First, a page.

“Forget the claims that he’s a clown and knows nothing,” said Melinda Haring, editor of the Atlantic Council’s UkraineAlert blog. “He likely won’t be able to do much in the next six months because every political party is positioning itself for the October parliamentary elections and will want to prevent Zelensky and his party from any real legislative success.”
Even the best-informed experts are unsure of Zelenskiy’s position on the four fundamentals: Ukraine’s state sovereignty, national identity, economic viability, and social cohesion, Ghent University’s Olga Burlyuk writes for the Carnegie Endowment:
The next few days and weeks will be telling and eventful. One may fear that the pessimist voices are proven right, one may pray that they are proven wrong. Either way, it will be up to Ukraine’s civil society to stick together, contain the authorities and work tirelessly for incremental change, “not thanks to, but despite” those in power, as a Ukrainian saying goes.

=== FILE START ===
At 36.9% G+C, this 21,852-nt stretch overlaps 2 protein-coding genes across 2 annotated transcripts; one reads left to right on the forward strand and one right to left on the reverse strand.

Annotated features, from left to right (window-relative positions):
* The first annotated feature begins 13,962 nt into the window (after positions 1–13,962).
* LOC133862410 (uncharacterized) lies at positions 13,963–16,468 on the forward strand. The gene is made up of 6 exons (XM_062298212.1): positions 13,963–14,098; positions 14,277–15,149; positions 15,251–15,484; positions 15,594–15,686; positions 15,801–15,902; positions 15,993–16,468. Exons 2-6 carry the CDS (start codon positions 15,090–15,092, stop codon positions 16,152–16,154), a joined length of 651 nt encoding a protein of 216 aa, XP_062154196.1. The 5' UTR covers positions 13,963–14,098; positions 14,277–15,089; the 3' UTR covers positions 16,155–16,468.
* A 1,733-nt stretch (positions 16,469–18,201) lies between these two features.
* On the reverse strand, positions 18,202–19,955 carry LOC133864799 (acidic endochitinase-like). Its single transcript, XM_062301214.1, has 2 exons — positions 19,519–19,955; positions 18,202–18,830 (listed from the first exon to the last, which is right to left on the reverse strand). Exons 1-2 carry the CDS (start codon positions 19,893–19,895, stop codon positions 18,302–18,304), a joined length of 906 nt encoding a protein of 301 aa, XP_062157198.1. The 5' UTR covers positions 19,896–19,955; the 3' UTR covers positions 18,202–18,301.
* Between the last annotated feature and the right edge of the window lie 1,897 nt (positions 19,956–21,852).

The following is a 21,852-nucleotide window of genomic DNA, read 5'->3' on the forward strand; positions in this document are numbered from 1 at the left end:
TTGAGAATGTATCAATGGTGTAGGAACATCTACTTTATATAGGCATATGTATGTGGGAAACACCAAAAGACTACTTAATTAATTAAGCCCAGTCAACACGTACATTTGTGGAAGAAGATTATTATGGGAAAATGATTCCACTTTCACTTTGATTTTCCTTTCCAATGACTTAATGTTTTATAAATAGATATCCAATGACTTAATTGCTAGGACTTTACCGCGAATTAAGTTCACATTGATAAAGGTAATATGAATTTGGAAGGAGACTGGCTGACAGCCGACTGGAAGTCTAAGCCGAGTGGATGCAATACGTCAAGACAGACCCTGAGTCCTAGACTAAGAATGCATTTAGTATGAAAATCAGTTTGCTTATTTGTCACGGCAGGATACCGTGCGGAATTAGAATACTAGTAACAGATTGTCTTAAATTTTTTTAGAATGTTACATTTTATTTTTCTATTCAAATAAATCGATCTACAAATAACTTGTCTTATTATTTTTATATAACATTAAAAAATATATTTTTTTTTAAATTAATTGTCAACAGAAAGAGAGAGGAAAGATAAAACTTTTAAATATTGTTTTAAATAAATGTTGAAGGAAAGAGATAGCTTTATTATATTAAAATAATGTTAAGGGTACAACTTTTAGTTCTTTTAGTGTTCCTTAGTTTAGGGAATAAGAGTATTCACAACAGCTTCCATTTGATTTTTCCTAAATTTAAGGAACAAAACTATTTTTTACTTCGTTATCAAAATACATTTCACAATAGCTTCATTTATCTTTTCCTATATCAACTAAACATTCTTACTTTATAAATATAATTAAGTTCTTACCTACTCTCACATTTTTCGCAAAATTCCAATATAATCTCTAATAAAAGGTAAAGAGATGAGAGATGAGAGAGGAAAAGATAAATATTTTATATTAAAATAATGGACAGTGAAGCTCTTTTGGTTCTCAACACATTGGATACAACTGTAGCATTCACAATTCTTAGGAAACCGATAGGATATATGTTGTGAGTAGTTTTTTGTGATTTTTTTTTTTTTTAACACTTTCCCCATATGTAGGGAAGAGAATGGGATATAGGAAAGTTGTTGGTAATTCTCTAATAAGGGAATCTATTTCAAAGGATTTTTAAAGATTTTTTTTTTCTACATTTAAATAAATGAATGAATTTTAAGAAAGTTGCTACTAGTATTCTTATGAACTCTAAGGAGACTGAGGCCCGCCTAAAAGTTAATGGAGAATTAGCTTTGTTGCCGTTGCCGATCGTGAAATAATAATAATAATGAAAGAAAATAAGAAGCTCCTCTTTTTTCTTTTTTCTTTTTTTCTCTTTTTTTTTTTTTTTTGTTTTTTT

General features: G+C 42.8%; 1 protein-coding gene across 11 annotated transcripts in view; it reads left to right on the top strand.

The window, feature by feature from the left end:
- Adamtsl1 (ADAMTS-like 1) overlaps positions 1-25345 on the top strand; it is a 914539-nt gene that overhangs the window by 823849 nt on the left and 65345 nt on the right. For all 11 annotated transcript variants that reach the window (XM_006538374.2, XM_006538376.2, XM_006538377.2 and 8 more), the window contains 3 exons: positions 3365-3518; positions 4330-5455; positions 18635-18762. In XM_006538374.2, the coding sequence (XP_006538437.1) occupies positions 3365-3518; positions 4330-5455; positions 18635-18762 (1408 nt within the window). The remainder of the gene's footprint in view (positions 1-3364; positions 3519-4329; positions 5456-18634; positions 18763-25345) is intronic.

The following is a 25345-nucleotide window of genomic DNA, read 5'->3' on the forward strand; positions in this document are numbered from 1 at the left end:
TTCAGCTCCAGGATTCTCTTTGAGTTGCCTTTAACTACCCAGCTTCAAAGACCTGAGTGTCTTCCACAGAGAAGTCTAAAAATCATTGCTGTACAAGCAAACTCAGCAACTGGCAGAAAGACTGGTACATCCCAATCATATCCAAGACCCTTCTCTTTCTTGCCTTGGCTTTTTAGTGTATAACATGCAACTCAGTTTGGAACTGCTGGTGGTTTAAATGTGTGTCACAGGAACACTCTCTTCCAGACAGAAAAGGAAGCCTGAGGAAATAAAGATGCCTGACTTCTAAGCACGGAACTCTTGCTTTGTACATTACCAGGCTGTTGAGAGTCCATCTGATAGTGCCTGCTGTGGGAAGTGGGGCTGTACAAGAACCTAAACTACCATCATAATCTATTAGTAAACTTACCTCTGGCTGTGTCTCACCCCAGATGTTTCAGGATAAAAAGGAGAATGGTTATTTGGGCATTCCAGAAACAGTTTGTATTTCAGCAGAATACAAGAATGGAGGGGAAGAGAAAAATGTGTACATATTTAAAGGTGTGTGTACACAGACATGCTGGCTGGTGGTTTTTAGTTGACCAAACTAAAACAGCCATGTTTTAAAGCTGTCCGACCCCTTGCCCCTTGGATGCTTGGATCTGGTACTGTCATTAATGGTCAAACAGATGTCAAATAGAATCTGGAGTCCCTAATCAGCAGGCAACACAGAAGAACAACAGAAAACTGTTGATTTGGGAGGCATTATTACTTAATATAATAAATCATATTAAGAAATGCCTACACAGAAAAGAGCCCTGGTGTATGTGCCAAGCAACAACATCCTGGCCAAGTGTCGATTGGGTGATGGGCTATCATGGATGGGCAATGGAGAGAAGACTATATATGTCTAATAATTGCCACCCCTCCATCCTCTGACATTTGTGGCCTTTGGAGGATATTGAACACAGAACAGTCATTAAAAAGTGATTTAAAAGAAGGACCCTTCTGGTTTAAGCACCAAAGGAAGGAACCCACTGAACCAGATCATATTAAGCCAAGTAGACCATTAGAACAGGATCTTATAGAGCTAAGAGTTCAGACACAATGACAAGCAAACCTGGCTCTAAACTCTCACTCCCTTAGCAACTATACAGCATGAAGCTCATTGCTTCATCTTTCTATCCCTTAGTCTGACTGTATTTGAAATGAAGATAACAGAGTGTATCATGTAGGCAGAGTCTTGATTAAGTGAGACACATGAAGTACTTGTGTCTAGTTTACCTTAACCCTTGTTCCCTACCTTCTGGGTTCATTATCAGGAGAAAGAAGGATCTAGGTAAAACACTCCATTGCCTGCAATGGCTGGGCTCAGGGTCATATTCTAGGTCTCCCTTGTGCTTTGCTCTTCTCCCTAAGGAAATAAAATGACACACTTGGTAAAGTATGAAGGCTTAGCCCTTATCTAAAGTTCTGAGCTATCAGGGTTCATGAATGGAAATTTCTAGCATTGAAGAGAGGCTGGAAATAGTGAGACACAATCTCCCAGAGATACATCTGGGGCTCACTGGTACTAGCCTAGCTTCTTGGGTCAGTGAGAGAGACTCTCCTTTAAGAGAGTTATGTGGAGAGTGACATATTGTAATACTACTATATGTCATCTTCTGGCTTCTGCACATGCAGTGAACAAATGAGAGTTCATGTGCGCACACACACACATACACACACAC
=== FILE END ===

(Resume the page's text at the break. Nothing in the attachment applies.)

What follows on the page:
Mr. Zelensky’s triumph hits back at years of Russian propaganda presenting Ukraine as a failed state dominated by fascists steeped in anti-Semitism and contempt for Soviet fighters who defeated Hitler’s forces in World War II, The New York Times reports:
Though part of a trend that has brought the rise of maverick political outsiders in the United States and Europe in recent years, Mr. Zelensky has shunned populist themes like hostility toward immigrants and minorities. Ukrainians worry less about outsiders coming in, and more about the large number of their own people leaving to work in Poland and other wealthier countries.